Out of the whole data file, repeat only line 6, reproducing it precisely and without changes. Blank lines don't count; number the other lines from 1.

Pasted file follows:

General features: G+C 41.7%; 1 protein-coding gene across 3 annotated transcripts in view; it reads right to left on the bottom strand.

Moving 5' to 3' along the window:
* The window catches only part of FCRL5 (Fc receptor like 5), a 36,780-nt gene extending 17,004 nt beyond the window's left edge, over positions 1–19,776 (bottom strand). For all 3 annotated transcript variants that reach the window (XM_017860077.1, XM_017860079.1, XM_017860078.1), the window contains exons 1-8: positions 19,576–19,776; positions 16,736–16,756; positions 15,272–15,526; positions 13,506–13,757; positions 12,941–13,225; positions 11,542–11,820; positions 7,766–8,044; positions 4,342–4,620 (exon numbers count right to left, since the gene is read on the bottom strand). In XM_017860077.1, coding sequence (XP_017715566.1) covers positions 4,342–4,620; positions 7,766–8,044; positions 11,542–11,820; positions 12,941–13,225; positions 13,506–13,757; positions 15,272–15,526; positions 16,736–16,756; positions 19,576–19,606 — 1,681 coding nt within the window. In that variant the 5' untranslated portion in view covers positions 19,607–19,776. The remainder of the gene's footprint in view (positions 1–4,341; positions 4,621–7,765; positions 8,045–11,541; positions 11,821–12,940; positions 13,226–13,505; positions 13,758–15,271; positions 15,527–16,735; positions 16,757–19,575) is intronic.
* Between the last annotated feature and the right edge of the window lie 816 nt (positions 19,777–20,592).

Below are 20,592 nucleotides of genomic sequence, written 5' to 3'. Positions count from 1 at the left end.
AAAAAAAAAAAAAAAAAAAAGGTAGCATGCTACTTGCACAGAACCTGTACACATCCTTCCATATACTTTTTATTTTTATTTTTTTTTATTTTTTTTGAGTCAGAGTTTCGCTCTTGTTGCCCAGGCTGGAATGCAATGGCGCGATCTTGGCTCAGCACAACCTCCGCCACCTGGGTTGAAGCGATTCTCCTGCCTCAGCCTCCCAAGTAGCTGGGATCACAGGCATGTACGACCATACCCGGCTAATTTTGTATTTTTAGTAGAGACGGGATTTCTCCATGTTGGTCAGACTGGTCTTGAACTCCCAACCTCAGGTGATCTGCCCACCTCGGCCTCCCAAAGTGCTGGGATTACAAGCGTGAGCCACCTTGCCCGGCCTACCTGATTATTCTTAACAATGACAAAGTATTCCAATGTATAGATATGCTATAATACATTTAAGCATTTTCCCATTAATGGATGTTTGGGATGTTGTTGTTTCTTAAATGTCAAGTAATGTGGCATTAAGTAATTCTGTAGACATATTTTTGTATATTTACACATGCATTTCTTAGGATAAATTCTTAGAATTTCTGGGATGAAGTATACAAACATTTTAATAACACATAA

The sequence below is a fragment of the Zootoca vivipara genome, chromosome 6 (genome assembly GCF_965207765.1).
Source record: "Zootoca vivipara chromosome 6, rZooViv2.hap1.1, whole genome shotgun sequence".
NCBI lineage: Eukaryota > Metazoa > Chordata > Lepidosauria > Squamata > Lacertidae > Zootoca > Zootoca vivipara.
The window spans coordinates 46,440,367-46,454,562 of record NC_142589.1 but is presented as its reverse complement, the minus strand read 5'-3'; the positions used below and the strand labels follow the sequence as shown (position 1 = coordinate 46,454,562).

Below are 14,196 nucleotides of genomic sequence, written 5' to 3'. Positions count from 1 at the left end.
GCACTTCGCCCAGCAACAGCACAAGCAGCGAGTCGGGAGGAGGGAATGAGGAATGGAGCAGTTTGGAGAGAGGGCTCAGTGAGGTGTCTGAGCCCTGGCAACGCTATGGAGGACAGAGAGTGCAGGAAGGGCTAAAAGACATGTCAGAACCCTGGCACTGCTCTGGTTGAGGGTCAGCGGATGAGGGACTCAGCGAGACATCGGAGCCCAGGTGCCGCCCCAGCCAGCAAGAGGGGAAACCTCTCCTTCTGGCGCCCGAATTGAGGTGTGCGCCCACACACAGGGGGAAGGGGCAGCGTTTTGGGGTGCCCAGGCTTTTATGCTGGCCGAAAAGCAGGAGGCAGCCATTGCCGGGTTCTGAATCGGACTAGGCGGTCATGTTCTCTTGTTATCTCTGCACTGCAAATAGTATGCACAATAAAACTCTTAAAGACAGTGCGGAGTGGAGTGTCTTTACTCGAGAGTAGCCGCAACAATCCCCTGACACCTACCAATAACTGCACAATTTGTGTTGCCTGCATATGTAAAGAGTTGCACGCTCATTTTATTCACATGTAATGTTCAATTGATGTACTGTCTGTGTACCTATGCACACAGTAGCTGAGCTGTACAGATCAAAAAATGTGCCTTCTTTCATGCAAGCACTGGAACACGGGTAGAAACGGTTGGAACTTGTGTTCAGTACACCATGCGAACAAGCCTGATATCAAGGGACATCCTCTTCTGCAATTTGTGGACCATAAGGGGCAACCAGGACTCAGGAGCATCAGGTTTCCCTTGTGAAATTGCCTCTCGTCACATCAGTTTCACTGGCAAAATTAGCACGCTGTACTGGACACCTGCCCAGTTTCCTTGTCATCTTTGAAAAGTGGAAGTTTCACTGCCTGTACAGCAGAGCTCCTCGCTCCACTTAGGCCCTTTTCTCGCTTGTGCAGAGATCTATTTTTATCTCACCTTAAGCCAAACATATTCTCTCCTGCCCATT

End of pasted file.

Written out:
AAAAAAAAAAAAAAAAAAAAGGTAGCATGCTACTTGCACAGAACCTGTACACATCCTTCCATATACTTTTTATTTTTATTTTTTTTTATTTTTTTTGAGTCAGAGTTTCGCTCTTGTTGCCCAGGCTGGAATGCAATGGCGCGATCTTGGCTCAGCACAACCTCCGCCACCTGGGTTGAAGCGATTCTCCTGCCTCAGCCTCCCAAGTAGCTGGGATCACAGGCATGTACGACCATACCCGGCTAATTTTGTATTTTTAGTAGAGACGGGATTTCTCCATGTTGGTCAGACTGGTCTTGAACTCCCAACCTCAGGTGATCTGCCCACCTCGGCCTCCCAAAGTGCTGGGATTACAAGCGTGAGCCACCTTGCCCGGCCTACCTGATTATTCTTAACAATGACAAAGTATTCCAATGTATAGATATGCTATAATACATTTAAGCATTTTCCCATTAATGGATGTTTGGGATGTTGTTGTTTCTTAAATGTCAAGTAATGTGGCATTAAGTAATTCTGTAGACATATTTTTGTATATTTACACATGCATTTCTTAGGATAAATTCTTAGAATTTCTGGGATGAAGTATACAAACATTTTAATAACACATAA